The release agent will act as a barrier and stop them from sticking. You could use vaseline or buy a release agent spray.

      Delete
    2. This comment has been removed by the author.

      Delete
  13. A ok thank you very much for your help nathant and I use plaster for the corp it's good or not ?

    ReplyDelete
    Replies
    1. Yes, Plaster should work fine for mold making.

      Delete
  14. hi nathan
    when I put my silicone skin into the mold there full of bubbles. how I can do;)

    ReplyDelete
    Replies
    1. This is a tricky one.

      You could try thinning the silicone with a little bit of lighter fluid. That might make it easier for the bubbles to rise and escape.

      Other than that it's just trial and error.
      I might take a few attempts to get a bubble free casting.

      Delete
  15. Helo nathant
    I have a question that I intrigue me .why did you do 2 kind of armature .I hope that you understand :)

    http://nathan-flynn.blogspot.fr/2011/03/character-armatures-continued.html

    ReplyDelete
    Replies
    1. Hi FLO,

      I made the wire armatures when I was at University because they are quick and inexpensive to make.
      After I graduated I decided to upgrade them to ball and socket joints.

      Delete
  16. This comment has been removed by the author.

    ReplyDelete
  17. Ok because i'm making the wire armature like you and i ask if the wire armature is good or no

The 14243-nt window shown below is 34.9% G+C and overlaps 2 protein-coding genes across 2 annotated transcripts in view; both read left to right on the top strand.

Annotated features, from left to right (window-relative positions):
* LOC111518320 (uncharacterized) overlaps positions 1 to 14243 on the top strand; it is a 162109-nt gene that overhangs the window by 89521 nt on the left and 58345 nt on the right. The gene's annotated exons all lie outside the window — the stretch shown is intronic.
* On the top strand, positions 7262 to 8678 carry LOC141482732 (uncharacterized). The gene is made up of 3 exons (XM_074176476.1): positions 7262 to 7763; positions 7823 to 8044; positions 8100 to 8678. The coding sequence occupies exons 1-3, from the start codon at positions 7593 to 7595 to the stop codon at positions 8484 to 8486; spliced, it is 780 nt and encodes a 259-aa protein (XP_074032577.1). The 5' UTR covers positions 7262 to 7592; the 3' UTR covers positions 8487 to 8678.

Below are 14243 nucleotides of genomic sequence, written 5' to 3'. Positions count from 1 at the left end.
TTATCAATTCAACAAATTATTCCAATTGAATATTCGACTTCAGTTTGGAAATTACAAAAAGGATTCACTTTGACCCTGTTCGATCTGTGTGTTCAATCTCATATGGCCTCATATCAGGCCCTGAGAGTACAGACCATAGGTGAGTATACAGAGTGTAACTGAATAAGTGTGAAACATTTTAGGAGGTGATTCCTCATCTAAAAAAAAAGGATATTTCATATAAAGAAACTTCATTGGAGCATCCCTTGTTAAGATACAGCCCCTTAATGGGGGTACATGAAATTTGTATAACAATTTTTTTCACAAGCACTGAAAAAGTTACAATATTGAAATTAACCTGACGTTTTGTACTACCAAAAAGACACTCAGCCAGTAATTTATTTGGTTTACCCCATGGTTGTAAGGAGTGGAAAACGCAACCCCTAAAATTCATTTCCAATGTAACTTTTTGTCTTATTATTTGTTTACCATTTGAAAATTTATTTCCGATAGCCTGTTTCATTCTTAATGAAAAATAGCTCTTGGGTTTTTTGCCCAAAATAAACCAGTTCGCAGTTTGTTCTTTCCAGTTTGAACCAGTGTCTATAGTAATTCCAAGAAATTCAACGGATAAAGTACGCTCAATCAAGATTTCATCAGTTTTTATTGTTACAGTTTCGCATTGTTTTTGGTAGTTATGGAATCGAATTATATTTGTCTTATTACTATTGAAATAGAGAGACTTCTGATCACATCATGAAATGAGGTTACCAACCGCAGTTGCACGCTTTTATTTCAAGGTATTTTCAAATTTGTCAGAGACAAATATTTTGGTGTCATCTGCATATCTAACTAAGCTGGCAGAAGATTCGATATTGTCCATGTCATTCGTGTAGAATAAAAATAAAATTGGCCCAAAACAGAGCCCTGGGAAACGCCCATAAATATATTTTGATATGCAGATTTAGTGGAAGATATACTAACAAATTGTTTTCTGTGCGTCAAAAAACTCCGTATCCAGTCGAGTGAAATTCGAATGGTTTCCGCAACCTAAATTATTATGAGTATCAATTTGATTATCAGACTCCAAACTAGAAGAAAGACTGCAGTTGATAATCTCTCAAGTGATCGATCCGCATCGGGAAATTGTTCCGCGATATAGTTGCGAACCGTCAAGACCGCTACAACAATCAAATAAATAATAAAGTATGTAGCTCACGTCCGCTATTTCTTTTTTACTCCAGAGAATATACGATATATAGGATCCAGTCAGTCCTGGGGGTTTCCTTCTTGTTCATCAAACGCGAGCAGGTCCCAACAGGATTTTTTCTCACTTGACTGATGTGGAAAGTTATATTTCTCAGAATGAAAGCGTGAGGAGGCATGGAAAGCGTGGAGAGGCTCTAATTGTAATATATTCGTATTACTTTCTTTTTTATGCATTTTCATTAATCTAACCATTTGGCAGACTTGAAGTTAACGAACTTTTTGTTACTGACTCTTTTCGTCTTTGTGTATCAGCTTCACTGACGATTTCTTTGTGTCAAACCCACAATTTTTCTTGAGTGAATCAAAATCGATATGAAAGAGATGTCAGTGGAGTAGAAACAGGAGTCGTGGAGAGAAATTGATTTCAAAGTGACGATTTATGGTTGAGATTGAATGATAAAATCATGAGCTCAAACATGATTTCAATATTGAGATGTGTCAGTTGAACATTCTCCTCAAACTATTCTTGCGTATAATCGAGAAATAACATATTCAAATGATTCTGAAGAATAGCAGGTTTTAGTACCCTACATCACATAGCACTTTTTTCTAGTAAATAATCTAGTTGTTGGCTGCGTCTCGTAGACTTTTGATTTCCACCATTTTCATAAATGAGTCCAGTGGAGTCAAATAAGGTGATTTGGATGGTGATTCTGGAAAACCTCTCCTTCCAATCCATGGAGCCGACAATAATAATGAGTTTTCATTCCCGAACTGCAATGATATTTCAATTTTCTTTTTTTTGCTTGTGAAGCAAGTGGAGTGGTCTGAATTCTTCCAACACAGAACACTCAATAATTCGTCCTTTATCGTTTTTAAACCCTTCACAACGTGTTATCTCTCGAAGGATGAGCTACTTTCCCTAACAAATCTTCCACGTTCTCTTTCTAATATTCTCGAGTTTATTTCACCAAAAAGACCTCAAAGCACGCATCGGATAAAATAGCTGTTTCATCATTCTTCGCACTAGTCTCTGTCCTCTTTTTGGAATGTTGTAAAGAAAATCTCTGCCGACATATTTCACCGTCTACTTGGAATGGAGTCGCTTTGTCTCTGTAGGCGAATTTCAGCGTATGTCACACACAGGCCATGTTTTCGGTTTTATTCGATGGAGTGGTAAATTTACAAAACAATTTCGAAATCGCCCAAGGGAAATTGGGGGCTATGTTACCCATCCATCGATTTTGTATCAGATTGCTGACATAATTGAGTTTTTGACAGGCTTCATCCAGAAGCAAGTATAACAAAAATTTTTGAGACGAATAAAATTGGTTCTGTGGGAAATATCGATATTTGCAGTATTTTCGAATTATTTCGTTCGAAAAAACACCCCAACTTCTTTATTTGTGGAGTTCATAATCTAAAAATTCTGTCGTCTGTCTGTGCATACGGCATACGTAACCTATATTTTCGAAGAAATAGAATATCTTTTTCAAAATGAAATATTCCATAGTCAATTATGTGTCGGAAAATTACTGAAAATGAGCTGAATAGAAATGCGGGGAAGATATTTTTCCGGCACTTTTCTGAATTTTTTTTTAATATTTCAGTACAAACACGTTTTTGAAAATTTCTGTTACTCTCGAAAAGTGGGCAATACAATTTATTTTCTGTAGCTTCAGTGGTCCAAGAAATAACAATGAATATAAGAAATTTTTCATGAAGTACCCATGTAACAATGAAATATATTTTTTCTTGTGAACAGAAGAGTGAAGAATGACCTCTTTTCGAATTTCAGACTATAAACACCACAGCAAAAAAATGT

ReplyDelete
  18. hi nathan
    how can i to send my photos of my film Une vie de chien

    ReplyDelete
  19. Hey, these posts are great! Is there a reason you use terracotta clay around the puppet parts? Is it sulphur-free so as not to react with the silicone chemistry? I'm in the process of making my first puppet and was wondering what to surround my Chavant sculpt with, and wondered why you chose that clay particularly.
    Nat

    ReplyDelete
    Replies
    1. Hi Nat,
      Thanks, glad you like my blog.

      I use terra cotta clay because it cleans away easily.
      After pouring the first half of the mold the the clay needs to be carefully removed without disturbing the sculpt. Terra cotta clay washes away with a little water and a firm paintbrush.
      Because the sculpt is oil based plastiline, its unaffected.

      Plus terra cotta clay is dirt cheap, which is a bonus for any student model makers.
      I don't think it contains any sulpher. I've certainly never had any issues with it inhibiting the silicone from curing.

      I hope that helps :)
      Nathan.

      Delete
    2. Hey Nathan,

      That's some great info, answered my question perfectly, thanks a lot :)

      Nat

      Delete